A white man says he ran 2.23 miles while holding a flat-screen television to show “that being a suspicious character isn't enough that someone should be shot down,” months after the shooting death of Ahmaud Arbery.
In a video that has gotten more than a million views on TikTok over the past few days, the man, Richard Demsick, could be seen running with a television in hand through a neighborhood in Florida.
“All right, I’ve figured it out,” he says in the clip. “I got my hat on backwards, I’m shirtless, like I’m on some episode of ‘Cops,’ I’m running with a TV, someone’s going to stop me now for sure cause, if not, what was the problem with Ahmaud?”
Arbery was 25 years old when he was fatally shot in February in Brunswick, Ga. His family said he had been out for a jog at the time and was unarmed. Father and son Gregory and Travis McMichael were arrested last week on charges of murder and aggravated assault.
They claim they followed and confronted Arbery because they thought he was a burglary suspect.
In an interview with Insider this week, Demsick said he was inspired to make the TikTok after learning of Arbery’s death, which has prompted outrage from a number of lawmakers and much of the public in recent weeks.
“I just started crying when I just saw this poor young man running — as I have thousands of times in my life — get shot down,” he told the outlet.
Shortly after, Demsick said he came with the idea to “run with a TV to show that being a suspicious character isn't enough that someone should be shot down.”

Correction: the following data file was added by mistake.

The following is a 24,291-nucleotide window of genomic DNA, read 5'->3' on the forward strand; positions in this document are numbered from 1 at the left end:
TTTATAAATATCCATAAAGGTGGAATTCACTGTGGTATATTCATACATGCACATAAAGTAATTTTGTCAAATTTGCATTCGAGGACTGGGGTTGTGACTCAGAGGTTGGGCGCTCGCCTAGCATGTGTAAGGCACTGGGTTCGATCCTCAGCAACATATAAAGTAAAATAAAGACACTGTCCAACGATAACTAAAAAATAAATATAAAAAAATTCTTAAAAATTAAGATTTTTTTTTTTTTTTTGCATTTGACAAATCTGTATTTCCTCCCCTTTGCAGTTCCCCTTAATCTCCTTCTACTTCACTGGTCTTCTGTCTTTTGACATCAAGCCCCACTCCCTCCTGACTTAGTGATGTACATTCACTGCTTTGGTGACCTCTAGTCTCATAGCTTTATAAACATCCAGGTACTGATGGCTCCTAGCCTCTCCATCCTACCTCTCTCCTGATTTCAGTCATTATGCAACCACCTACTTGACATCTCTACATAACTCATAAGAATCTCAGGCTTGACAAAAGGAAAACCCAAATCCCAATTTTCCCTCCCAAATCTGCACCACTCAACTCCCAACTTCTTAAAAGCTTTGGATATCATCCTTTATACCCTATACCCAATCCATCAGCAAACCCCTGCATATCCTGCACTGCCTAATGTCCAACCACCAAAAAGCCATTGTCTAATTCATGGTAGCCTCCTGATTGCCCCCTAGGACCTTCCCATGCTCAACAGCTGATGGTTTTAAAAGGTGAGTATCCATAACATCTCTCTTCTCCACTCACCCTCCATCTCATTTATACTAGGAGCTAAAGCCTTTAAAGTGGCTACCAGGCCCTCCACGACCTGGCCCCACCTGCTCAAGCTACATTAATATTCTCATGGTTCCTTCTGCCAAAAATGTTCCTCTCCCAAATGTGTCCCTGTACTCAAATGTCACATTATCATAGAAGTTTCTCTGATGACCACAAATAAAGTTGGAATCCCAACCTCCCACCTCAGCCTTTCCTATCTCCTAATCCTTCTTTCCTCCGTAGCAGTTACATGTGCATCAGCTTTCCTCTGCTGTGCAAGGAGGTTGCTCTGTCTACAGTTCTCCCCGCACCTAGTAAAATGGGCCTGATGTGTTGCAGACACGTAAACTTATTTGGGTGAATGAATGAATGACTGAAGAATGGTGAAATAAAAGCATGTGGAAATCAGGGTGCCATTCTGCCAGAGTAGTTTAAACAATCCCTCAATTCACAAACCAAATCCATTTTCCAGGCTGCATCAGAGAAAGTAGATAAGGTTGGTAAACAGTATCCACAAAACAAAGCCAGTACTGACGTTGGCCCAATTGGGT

“Being a white person, that's just not going to happen to me,” he said.
Demsick said he ran 2.23 miles on Friday in solidarity with other supporters of Arbery who ran the same mileage, which is symbolic of the day he died, Feb. 23, last week to honor his memory.
Demsick said most of the responses he has received from the video have been positive.
“People have been incredibly kind, undeservedly kind,” he told the outlet. “There are people who are daily working trying to correct the injustice. I just made a video."
Demsick said he may post more content to bring attention to racial double standards in the country.
He told the outlet he also thought about making a video showing him pick a person’s lock, assuming he is able to get permission from a home owner, to see what reactions, if any, he would get from people nearby.
“Nobody would call the cops. We all know that if I looked different, that would be a very different story,” he told the outlet.